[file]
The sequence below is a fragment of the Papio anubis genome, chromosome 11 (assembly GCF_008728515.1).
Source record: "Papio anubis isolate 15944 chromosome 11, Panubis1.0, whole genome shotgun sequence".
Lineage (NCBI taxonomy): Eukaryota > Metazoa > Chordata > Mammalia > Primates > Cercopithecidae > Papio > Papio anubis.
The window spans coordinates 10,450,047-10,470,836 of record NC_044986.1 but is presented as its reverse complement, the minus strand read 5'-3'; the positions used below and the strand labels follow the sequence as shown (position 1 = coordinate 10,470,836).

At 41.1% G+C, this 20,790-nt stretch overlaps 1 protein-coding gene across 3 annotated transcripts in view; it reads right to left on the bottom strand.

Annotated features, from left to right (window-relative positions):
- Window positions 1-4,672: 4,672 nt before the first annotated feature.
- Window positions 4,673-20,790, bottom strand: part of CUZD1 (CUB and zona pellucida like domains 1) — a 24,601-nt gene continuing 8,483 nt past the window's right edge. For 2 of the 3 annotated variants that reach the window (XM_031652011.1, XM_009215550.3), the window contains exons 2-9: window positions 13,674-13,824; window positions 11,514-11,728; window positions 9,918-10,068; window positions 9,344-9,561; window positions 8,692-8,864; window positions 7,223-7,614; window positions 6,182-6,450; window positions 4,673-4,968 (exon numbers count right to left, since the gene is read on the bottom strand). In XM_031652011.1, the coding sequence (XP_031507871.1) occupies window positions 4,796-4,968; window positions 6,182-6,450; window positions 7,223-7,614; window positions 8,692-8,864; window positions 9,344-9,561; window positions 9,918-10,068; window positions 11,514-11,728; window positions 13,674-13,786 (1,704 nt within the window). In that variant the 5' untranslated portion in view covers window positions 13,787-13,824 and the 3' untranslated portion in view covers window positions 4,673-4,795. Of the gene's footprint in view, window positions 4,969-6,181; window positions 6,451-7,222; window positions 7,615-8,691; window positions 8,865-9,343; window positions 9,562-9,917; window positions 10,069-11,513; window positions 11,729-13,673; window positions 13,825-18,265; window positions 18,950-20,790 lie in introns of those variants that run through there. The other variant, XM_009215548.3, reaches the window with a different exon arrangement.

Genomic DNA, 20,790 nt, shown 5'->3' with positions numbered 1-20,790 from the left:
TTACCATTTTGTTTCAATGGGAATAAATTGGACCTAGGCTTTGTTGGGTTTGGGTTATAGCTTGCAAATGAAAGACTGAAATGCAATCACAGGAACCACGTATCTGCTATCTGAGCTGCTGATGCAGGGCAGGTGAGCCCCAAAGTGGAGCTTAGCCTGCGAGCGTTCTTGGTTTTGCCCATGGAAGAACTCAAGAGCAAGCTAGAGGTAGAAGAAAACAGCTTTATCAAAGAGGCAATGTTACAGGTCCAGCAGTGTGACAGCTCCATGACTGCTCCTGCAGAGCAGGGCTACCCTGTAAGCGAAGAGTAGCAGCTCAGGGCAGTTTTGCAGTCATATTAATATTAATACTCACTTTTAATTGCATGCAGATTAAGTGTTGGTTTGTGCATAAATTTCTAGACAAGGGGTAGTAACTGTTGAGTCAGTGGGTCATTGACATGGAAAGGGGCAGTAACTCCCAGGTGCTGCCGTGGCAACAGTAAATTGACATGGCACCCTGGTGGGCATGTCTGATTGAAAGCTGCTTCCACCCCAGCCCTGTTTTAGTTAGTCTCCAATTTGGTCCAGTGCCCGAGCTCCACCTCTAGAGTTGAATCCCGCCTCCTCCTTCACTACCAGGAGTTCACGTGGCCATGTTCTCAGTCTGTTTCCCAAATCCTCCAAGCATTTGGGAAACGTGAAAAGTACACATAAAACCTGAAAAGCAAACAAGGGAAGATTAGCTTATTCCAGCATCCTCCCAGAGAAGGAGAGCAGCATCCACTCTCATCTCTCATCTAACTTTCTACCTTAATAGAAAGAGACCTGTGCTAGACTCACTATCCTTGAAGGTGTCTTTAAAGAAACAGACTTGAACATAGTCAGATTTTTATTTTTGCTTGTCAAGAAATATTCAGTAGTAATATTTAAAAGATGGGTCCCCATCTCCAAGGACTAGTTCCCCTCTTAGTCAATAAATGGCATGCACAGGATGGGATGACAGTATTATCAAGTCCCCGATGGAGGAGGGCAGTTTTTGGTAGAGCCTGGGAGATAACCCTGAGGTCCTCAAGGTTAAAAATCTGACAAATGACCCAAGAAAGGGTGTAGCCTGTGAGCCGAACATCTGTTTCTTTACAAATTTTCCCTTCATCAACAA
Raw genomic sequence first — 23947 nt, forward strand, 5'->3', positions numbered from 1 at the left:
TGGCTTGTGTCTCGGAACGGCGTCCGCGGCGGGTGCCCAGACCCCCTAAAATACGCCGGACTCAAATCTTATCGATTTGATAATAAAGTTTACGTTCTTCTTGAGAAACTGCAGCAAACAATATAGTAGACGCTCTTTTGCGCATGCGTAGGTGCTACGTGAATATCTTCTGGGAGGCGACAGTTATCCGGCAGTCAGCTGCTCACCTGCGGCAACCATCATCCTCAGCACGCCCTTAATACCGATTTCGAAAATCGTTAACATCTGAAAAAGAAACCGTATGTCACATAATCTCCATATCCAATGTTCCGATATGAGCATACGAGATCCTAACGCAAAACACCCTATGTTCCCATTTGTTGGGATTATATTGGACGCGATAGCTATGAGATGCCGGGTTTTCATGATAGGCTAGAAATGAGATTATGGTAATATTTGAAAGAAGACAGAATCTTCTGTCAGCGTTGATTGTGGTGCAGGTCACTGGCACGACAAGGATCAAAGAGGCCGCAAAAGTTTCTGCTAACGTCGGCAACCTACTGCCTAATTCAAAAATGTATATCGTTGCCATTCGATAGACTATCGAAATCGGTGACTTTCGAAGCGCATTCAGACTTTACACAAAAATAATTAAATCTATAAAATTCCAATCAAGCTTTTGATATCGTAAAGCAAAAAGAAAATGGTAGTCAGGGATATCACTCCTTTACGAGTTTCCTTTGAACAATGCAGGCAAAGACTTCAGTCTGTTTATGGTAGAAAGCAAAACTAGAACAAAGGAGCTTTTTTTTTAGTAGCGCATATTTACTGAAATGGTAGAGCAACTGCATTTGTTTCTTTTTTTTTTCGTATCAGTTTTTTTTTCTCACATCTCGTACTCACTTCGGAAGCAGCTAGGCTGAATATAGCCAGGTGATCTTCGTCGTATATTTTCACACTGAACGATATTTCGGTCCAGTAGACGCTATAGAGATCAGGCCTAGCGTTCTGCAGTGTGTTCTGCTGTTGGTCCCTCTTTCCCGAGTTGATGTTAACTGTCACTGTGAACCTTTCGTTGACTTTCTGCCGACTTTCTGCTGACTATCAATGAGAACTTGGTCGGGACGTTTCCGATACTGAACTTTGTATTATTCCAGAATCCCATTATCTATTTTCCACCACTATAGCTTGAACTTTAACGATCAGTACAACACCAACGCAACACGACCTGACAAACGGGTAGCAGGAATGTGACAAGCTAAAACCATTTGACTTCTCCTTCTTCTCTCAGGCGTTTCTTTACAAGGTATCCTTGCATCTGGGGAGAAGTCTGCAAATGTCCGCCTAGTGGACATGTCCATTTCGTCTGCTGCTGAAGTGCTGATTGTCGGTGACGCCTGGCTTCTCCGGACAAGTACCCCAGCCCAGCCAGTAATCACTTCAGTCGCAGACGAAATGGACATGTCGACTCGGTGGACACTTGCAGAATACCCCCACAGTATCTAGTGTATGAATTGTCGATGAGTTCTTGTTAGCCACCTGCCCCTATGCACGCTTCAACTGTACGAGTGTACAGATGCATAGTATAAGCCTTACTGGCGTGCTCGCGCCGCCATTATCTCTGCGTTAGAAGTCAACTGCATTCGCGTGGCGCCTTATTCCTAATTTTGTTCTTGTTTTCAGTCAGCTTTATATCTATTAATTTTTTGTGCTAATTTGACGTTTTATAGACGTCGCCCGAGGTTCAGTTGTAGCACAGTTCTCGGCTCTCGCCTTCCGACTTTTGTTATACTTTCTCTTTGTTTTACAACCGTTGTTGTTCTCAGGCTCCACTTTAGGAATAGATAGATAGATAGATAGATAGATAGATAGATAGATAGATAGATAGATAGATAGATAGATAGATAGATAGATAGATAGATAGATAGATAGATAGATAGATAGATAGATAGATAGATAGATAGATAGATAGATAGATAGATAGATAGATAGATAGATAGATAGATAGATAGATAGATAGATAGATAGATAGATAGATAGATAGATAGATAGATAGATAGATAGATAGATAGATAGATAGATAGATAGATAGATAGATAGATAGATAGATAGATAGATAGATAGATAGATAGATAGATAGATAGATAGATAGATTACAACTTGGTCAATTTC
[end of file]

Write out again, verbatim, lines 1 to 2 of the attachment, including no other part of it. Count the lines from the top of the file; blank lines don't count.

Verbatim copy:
The sequence below is a fragment of the Papio anubis genome, chromosome 11 (assembly GCF_008728515.1).
Source record: "Papio anubis isolate 15944 chromosome 11, Panubis1.0, whole genome shotgun sequence".